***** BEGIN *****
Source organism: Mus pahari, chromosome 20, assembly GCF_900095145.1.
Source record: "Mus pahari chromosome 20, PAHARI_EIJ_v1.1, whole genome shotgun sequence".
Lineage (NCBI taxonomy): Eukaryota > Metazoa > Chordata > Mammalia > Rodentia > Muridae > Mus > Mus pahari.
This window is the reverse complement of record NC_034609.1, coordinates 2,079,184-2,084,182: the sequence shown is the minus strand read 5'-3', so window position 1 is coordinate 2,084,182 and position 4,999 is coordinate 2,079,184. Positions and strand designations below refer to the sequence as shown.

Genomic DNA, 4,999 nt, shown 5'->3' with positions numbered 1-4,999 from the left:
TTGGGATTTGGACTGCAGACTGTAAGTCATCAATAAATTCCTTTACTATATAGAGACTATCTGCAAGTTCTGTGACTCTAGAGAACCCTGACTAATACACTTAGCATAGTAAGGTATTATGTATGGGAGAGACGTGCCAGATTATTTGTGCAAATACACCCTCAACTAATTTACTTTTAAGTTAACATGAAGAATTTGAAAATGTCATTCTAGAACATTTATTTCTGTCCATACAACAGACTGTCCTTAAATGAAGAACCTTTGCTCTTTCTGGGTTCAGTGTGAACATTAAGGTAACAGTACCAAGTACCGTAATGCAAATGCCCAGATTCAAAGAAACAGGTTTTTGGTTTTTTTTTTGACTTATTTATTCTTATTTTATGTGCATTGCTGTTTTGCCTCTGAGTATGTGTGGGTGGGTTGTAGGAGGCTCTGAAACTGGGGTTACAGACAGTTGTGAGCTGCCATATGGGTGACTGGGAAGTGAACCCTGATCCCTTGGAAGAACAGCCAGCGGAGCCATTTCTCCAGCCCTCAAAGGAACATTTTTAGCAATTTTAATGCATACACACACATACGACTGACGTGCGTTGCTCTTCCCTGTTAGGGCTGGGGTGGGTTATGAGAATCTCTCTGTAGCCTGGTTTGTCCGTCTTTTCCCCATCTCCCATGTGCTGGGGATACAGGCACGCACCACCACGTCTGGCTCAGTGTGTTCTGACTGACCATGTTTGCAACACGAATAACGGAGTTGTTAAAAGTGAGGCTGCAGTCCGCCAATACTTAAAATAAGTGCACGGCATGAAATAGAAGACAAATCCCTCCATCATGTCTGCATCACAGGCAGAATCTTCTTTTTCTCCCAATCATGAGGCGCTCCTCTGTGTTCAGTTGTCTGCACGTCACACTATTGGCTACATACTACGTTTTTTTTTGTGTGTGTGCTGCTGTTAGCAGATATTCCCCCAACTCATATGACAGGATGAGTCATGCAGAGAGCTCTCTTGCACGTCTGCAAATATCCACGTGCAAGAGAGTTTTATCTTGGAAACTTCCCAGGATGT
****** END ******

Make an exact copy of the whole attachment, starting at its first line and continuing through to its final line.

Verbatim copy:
Source organism: Mus pahari, chromosome 20, assembly GCF_900095145.1.
Source record: "Mus pahari chromosome 20, PAHARI_EIJ_v1.1, whole genome shotgun sequence".
Lineage (NCBI taxonomy): Eukaryota > Metazoa > Chordata > Mammalia > Rodentia > Muridae > Mus > Mus pahari.
This window is the reverse complement of record NC_034609.1, coordinates 2,079,184-2,084,182: the sequence shown is the minus strand read 5'-3', so window position 1 is coordinate 2,084,182 and position 4,999 is coordinate 2,079,184. Positions and strand designations below refer to the sequence as shown.

Genomic DNA, 4,999 nt, shown 5'->3' with positions numbered 1-4,999 from the left:
TTGGGATTTGGACTGCAGACTGTAAGTCATCAATAAATTCCTTTACTATATAGAGACTATCTGCAAGTTCTGTGACTCTAGAGAACCCTGACTAATACACTTAGCATAGTAAGGTATTATGTATGGGAGAGACGTGCCAGATTATTTGTGCAAATACACCCTCAACTAATTTACTTTTAAGTTAACATGAAGAATTTGAAAATGTCATTCTAGAACATTTATTTCTGTCCATACAACAGACTGTCCTTAAATGAAGAACCTTTGCTCTTTCTGGGTTCAGTGTGAACATTAAGGTAACAGTACCAAGTACCGTAATGCAAATGCCCAGATTCAAAGAAACAGGTTTTTGGTTTTTTTTTTGACTTATTTATTCTTATTTTATGTGCATTGCTGTTTTGCCTCTGAGTATGTGTGGGTGGGTTGTAGGAGGCTCTGAAACTGGGGTTACAGACAGTTGTGAGCTGCCATATGGGTGACTGGGAAGTGAACCCTGATCCCTTGGAAGAACAGCCAGCGGAGCCATTTCTCCAGCCCTCAAAGGAACATTTTTAGCAATTTTAATGCATACACACACATACGACTGACGTGCGTTGCTCTTCCCTGTTAGGGCTGGGGTGGGTTATGAGAATCTCTCTGTAGCCTGGTTTGTCCGTCTTTTCCCCATCTCCCATGTGCTGGGGATACAGGCACGCACCACCACGTCTGGCTCAGTGTGTTCTGACTGACCATGTTTGCAACACGAATAACGGAGTTGTTAAAAGTGAGGCTGCAGTCCGCCAATACTTAAAATAAGTGCACGGCATGAAATAGAAGACAAATCCCTCCATCATGTCTGCATCACAGGCAGAATCTTCTTTTTCTCCCAATCATGAGGCGCTCCTCTGTGTTCAGTTGTCTGCACGTCACACTATTGGCTACATACTACGTTTTTTTTTGTGTGTGTGCTGCTGTTAGCAGATATTCCCCCAACTCATATGACAGGATGAGTCATGCAGAGAGCTCTCTTGCACGTCTGCAAATATCCACGTGCAAGAGAGTTTTATCTTGGAAACTTCCCAGGATGT